When the San Jose Sharks sip champagne out of the Stanley Cup in the near future, much of the success reached in that culmination of the journey will likely be traced back to Nashville, Tenn. in 2003.
On two lazy, summer days in late June, the Sharks made 11 selections in the NHL Entry Draft, utilizing shrewd maneuvering to move all over the draft board in picking players that Director of Scouting Tim Burke’s crack scouting staff had identified as top-end prospects.
It’s easy to see the fruits of that draft this season. No team in the NHL has received more production from players drafted in the 2003 NHL Entry Draft than the Sharks. Last week, center Joe Pavelski
(7th round, 205th overall) became the fourth player to make the Sharks roster from that draft, joining left wing Milan Michalek (1st round, 6th overall), right wing Steve Bernier (1st round, 16th overall) and defenseman Matt Carle (2nd round, 47th overall) who continue to make their marks after debuting as rookies last season.
Most NHL teams subscribe to the theory that if one or two players make the NHL from each draft, then it was a success. Of the Sharks 25 players on the roster and injured reserve list as of press time, 16 players were drafted and developed by the team. In addition, two others, defenseman Josh Gorges and forward Patrick Rissmiller, were signed as free agents and began their pro careers with San Jose. Eighteen of 25 players are homegrown—an astounding 72 percent of the roster.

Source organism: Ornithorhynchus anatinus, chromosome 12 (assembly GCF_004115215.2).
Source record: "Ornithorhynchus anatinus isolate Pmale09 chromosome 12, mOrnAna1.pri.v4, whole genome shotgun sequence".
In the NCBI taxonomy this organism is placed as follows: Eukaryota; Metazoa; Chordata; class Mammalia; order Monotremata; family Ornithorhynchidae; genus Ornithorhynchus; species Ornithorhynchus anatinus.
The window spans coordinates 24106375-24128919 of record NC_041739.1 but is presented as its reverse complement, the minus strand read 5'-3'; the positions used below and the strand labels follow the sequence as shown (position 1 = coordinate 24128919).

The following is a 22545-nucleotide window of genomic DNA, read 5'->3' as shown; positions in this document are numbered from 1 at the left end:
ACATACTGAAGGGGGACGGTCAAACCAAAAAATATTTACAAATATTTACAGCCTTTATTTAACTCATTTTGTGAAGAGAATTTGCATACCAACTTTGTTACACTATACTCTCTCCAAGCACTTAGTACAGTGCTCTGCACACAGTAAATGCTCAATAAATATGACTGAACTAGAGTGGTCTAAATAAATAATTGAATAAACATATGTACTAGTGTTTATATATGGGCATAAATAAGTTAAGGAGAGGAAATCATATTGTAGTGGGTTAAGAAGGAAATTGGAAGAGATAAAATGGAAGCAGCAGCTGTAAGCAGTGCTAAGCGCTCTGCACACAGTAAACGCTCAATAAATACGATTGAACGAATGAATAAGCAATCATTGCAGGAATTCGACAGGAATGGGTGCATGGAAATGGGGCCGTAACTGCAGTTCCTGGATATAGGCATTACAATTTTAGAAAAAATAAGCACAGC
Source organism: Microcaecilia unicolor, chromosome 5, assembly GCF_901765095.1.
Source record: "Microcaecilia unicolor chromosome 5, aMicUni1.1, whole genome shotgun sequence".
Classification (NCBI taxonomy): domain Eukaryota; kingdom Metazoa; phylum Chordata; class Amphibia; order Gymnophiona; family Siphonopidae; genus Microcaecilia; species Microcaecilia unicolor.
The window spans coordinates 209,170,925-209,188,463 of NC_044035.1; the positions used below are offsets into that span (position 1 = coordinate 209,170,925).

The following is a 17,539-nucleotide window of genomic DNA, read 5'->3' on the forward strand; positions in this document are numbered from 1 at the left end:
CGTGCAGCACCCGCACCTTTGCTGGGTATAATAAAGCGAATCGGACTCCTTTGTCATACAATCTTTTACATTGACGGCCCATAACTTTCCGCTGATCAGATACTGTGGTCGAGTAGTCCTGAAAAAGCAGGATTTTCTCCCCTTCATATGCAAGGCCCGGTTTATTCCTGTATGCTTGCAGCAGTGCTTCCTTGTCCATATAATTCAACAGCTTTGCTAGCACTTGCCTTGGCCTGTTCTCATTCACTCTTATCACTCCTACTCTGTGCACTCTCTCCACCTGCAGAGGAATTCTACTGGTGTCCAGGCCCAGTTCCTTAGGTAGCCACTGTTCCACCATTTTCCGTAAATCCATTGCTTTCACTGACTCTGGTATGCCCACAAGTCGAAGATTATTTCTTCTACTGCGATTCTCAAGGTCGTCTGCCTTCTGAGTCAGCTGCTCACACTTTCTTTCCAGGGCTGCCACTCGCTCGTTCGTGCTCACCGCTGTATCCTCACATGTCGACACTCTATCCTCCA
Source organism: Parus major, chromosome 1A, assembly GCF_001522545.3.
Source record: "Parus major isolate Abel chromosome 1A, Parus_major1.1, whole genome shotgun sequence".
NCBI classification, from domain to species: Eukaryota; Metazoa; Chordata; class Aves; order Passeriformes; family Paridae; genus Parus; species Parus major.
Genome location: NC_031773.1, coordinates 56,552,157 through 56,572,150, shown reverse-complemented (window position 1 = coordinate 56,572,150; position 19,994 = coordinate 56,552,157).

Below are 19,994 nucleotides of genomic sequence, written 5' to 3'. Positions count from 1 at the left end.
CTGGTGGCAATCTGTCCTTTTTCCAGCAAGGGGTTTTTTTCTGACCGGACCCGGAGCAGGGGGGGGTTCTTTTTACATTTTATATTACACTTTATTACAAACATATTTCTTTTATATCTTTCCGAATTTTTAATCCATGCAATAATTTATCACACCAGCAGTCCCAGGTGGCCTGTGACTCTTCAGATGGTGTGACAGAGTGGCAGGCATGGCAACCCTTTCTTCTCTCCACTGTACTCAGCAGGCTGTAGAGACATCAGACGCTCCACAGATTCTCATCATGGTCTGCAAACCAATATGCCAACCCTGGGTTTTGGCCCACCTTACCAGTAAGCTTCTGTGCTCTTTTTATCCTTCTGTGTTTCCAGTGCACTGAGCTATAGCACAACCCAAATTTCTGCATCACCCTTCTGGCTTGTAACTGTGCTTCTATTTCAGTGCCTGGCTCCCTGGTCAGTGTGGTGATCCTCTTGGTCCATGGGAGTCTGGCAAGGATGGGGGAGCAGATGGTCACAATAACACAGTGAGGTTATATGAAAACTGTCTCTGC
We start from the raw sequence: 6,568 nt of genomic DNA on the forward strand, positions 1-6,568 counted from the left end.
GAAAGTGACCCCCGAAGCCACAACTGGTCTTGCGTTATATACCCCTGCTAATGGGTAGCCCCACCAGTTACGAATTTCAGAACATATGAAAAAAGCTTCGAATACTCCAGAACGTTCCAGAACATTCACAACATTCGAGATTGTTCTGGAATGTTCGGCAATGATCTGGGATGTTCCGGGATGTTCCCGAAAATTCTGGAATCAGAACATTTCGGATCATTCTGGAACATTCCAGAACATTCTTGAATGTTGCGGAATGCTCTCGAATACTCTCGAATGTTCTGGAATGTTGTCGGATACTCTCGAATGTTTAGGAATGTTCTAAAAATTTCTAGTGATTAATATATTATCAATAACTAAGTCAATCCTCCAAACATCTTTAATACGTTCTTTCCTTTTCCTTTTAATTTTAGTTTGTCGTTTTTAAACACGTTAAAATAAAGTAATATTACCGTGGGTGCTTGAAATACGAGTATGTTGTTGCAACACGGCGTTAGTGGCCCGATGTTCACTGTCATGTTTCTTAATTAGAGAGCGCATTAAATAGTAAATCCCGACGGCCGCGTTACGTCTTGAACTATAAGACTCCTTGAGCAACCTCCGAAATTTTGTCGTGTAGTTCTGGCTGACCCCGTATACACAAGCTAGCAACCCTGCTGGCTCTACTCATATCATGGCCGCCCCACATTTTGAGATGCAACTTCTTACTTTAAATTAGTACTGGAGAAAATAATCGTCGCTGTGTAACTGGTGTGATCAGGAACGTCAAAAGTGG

The speedy Michalek, talented Pavelski, strong Bernier (pictured at right) and crafty Carle have combined to post 66 points (24-42=66) in 83 games played.
Equally as important as their contributions to date was the ability of the team to acquire center Joe Thornton
from Boston just over a year ago by giving up three NHL-caliber players. Executive Vice President and General Manager Doug Wilson was able to part with those players since his hockey staff had identified their replacements as being the aforementioned draft selections.
Michalek was selected through San Jose’s own first round selection. As for the other three, they were acquired through picks from other teams. Boston supplied the choice for Bernier as the Sharks moved from 22nd to 16th overall. Carle, the 2006 Hobey Baker Memorial Award winner, came from Calgary’s second round pick. San Jose sent the Flames their 2003 fourth, fifth and sixth round selections to move up to the 47th overall slot. Pavelski, who helped the University of Wisconsin to last year’s NCAA Championship, was Philadelphia’s seventh round pick that came to San Jose in exchange for a sixth rounder in 2004.
Among second year players (those who played enough games last year to not have rookie status again this year), Michalek and Bernier are among the leaders in scoring, trailing only the likes of Pittsburgh’s Sidney Crosby and Washington’s Alexander Ovechkin.
The Sharks possess the youngest team in the League, thanks in large part to the crop of 2003 and other excellent draft selections. Among these: 19-year-old defenseman Marc-Edouard Vlasic
, San Jose’s second round pick in 2005.
The mix of recent draft picks and established veterans has made the Sharks arguably the fastest team in the NHL and one of the most skilled. It is a certain recipe for success that started in the mixing bowl of the 2003 NHL Entry Draft.